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MERLOT II


    

Peer Review


Math Notation via E-mail

by Karl Hahn
 

Ratings

Overall Rating:

4.75 stars
Content Quality: 5 stars
Effectiveness: 5 stars
Ease of Use: 4.5 stars
Reviewed: Oct 20, 2011 by Statistics Editorial Board
Overview: This website describes how to appropriately type mathematics into e-mails. It describes standard conventions and good practices for creating understandable equations via standard e-mail text editing.
Learning Goals: The goal of the site is to make users aware of the commonly used approaches in writing mathematical terms and formulas in email (when equation editing is not available). The site covers techniques for including powers, products, square roots, appropriate uses of parentheses, absolute values, derivatives, limits, summations, integrals, quotients and division, subscripts, inequalities, infinity, Greek letters, vector operations and special functions. The website provides a description on how to include each of these in an email and also gives examples of each.
Target Student Population: Any level mathematics or statistics student or professor who communicates in an online format.
Prerequisite Knowledge or Skills: Users need to know how to set the font of their email. Users also need to know the basic mathematical expressions (such as exponents, limits, greatest integer function, etc) for which the site is providing mathematical notation.
Type of Material: Reference Material
Recommended Uses: Is an excellent reference link for a syllabus in a traditional math or statistics class if a high volume of email communication is expected. Certainly very useful in an online course or format that does not have any other means of constructing mathematical notation (such as MathType).
Technical Requirements: Browser required for the website. Works in Firefox, Safari, Chrome and IE.

Evaluation and Observation

Content Quality

Rating: 5 stars
Strengths: The website cohesively lists all good and appropriate practices for emailing with mathematical operators, equations, formulas and terms. The all-encompassing list provides easy access for typing up mathematics without an equation editor in one place. It also provides examples of how to use each email convention.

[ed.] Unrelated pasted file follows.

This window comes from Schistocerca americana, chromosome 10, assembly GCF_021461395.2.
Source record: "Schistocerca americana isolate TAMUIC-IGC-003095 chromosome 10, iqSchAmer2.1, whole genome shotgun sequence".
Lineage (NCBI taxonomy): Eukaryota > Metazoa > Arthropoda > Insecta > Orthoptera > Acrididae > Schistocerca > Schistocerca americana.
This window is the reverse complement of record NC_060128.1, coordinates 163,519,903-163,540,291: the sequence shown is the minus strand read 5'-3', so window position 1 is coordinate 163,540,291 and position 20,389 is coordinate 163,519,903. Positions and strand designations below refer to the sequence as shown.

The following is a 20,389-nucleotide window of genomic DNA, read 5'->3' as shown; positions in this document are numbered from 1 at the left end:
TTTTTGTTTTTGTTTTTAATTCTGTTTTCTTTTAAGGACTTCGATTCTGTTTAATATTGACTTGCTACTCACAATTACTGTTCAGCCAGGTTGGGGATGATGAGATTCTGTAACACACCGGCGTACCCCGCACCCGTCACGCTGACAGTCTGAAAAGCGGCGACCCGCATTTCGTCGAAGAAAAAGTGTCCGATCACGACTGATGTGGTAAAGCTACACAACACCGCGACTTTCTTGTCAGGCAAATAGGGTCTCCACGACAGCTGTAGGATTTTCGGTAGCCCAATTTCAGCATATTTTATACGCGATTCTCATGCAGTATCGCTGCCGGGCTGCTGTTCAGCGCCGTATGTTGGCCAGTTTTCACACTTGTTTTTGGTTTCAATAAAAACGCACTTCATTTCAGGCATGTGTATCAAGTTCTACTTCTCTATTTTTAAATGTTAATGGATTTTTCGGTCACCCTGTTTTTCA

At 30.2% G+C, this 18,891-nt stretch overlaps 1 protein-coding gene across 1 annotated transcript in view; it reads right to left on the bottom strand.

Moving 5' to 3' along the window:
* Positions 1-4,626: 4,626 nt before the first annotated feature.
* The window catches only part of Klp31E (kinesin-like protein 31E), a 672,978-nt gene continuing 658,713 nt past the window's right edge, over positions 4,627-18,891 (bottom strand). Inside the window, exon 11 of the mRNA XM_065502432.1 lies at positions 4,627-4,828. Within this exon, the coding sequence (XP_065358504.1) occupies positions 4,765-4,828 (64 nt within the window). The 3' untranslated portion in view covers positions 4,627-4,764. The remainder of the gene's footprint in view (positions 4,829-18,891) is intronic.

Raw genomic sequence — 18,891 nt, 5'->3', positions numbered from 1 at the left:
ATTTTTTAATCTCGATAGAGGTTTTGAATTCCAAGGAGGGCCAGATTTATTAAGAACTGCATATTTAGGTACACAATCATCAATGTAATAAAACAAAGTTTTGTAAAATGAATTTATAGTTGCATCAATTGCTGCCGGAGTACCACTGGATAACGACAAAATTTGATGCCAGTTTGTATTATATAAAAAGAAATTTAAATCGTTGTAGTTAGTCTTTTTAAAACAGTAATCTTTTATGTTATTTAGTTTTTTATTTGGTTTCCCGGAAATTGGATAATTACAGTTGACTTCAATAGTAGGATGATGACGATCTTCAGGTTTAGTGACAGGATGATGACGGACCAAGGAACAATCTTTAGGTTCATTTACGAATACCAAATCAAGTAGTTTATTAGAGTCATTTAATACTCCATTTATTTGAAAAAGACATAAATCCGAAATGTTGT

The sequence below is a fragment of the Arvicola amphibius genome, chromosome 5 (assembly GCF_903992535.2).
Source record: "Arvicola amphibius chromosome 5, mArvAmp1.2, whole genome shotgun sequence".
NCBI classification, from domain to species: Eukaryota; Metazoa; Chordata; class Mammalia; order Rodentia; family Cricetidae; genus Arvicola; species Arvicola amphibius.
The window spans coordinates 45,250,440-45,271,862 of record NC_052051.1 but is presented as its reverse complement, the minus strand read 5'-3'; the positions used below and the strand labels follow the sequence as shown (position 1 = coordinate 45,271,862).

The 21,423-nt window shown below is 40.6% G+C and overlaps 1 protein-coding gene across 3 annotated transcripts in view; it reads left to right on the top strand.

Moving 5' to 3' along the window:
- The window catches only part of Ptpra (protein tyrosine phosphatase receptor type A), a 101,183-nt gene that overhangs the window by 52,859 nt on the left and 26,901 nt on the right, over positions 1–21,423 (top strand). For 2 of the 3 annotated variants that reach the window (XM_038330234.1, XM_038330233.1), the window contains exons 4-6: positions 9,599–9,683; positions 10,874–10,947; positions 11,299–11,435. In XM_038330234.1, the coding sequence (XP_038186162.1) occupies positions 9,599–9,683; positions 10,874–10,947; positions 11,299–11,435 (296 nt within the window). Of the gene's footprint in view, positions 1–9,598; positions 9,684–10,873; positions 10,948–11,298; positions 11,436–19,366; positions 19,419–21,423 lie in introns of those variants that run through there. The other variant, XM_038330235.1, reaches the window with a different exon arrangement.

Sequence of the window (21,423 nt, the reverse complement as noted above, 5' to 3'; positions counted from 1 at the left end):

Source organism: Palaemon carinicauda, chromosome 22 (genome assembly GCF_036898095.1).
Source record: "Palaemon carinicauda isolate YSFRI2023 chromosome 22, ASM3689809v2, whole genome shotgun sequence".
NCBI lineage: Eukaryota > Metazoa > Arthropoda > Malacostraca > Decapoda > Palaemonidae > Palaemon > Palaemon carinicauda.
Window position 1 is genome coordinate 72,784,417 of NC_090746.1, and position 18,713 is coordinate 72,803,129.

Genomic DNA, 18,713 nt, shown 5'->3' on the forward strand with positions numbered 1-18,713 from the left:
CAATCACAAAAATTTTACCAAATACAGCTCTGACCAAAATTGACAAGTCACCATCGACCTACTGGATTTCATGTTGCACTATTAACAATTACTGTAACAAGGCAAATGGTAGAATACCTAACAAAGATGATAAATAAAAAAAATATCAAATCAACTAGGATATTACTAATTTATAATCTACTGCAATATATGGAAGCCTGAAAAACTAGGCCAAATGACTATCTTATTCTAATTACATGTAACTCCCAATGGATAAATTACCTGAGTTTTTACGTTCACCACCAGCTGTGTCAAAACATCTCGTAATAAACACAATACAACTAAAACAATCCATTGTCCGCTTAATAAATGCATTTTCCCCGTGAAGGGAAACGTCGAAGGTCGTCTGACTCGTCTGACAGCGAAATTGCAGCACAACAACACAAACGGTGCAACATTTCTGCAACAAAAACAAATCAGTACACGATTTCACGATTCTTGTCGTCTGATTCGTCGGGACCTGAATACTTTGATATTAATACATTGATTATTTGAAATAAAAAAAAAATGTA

Concerns: For any other mathematical functions, the author does not mention whether there are generally accepted conventions for writing those in an email or not. The author does provide a link to another website (mathforum.org) that provides some other information on math notation in an email.

Potential Effectiveness as a Teaching Tool

Rating: 5 stars
Strengths: This is a nice reference for students to make emailing questions about mathematics to instructors more understandable and readable.
Concerns: An instructor might not necessarily use this as a teaching tool, but rather in conjunction with teaching and as a reference for students.

Ease of Use for Both Students and Faculty

Rating: 4.5 stars
Strengths: The fact that it is a very simple layout and the hyperlinks at the top allow a user to jump to a particular topic is a definite strength. The reference is easy to use and readable.
Concerns: A little more visual separation between each notation topic would give the webpage a little more defined structure. The KCT background sometimes makes this a little hard to read. A link at the bottom of each topic to return to the table of contents would be helpful to navigate.

Other Issues and Comments: This is a nice reference for students and teachers to make emails more readable in course communication.